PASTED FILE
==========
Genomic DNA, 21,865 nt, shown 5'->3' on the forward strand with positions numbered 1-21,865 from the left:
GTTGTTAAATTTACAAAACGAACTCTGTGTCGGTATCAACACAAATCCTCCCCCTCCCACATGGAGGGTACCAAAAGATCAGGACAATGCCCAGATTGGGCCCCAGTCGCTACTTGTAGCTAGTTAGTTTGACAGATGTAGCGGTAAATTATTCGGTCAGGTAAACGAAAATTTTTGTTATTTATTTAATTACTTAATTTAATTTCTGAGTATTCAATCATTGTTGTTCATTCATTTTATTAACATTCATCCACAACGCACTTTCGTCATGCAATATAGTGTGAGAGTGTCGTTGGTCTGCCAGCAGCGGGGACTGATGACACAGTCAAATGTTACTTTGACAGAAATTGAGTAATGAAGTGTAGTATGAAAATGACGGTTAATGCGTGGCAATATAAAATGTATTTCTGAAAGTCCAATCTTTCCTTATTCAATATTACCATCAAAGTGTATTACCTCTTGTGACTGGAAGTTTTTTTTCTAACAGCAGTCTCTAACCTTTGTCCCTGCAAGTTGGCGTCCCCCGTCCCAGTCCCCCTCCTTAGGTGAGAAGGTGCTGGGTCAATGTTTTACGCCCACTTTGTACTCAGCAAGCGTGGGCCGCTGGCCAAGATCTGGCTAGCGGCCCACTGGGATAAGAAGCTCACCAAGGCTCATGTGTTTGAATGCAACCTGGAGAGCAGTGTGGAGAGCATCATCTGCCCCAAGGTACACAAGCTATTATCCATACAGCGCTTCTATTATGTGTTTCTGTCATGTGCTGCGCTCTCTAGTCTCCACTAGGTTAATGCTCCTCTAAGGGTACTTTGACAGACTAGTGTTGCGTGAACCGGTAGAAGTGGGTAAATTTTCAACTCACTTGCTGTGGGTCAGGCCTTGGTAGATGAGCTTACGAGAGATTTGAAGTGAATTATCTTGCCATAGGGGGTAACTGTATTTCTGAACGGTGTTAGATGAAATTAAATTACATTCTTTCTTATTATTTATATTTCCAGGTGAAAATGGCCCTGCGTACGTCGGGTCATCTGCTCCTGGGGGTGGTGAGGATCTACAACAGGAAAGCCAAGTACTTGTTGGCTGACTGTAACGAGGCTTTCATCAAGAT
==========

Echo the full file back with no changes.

Genomic DNA, 21,865 nt, shown 5'->3' on the forward strand with positions numbered 1-21,865 from the left:
GTTGTTAAATTTACAAAACGAACTCTGTGTCGGTATCAACACAAATCCTCCCCCTCCCACATGGAGGGTACCAAAAGATCAGGACAATGCCCAGATTGGGCCCCAGTCGCTACTTGTAGCTAGTTAGTTTGACAGATGTAGCGGTAAATTATTCGGTCAGGTAAACGAAAATTTTTGTTATTTATTTAATTACTTAATTTAATTTCTGAGTATTCAATCATTGTTGTTCATTCATTTTATTAACATTCATCCACAACGCACTTTCGTCATGCAATATAGTGTGAGAGTGTCGTTGGTCTGCCAGCAGCGGGGACTGATGACACAGTCAAATGTTACTTTGACAGAAATTGAGTAATGAAGTGTAGTATGAAAATGACGGTTAATGCGTGGCAATATAAAATGTATTTCTGAAAGTCCAATCTTTCCTTATTCAATATTACCATCAAAGTGTATTACCTCTTGTGACTGGAAGTTTTTTTTCTAACAGCAGTCTCTAACCTTTGTCCCTGCAAGTTGGCGTCCCCCGTCCCAGTCCCCCTCCTTAGGTGAGAAGGTGCTGGGTCAATGTTTTACGCCCACTTTGTACTCAGCAAGCGTGGGCCGCTGGCCAAGATCTGGCTAGCGGCCCACTGGGATAAGAAGCTCACCAAGGCTCATGTGTTTGAATGCAACCTGGAGAGCAGTGTGGAGAGCATCATCTGCCCCAAGGTACACAAGCTATTATCCATACAGCGCTTCTATTATGTGTTTCTGTCATGTGCTGCGCTCTCTAGTCTCCACTAGGTTAATGCTCCTCTAAGGGTACTTTGACAGACTAGTGTTGCGTGAACCGGTAGAAGTGGGTAAATTTTCAACTCACTTGCTGTGGGTCAGGCCTTGGTAGATGAGCTTACGAGAGATTTGAAGTGAATTATCTTGCCATAGGGGGTAACTGTATTTCTGAACGGTGTTAGATGAAATTAAATTACATTCTTTCTTATTATTTATATTTCCAGGTGAAAATGGCCCTGCGTACGTCGGGTCATCTGCTCCTGGGGGTGGTGAGGATCTACAACAGGAAAGCCAAGTACTTGTTGGCTGACTGTAACGAGGCTTTCATCAAGAT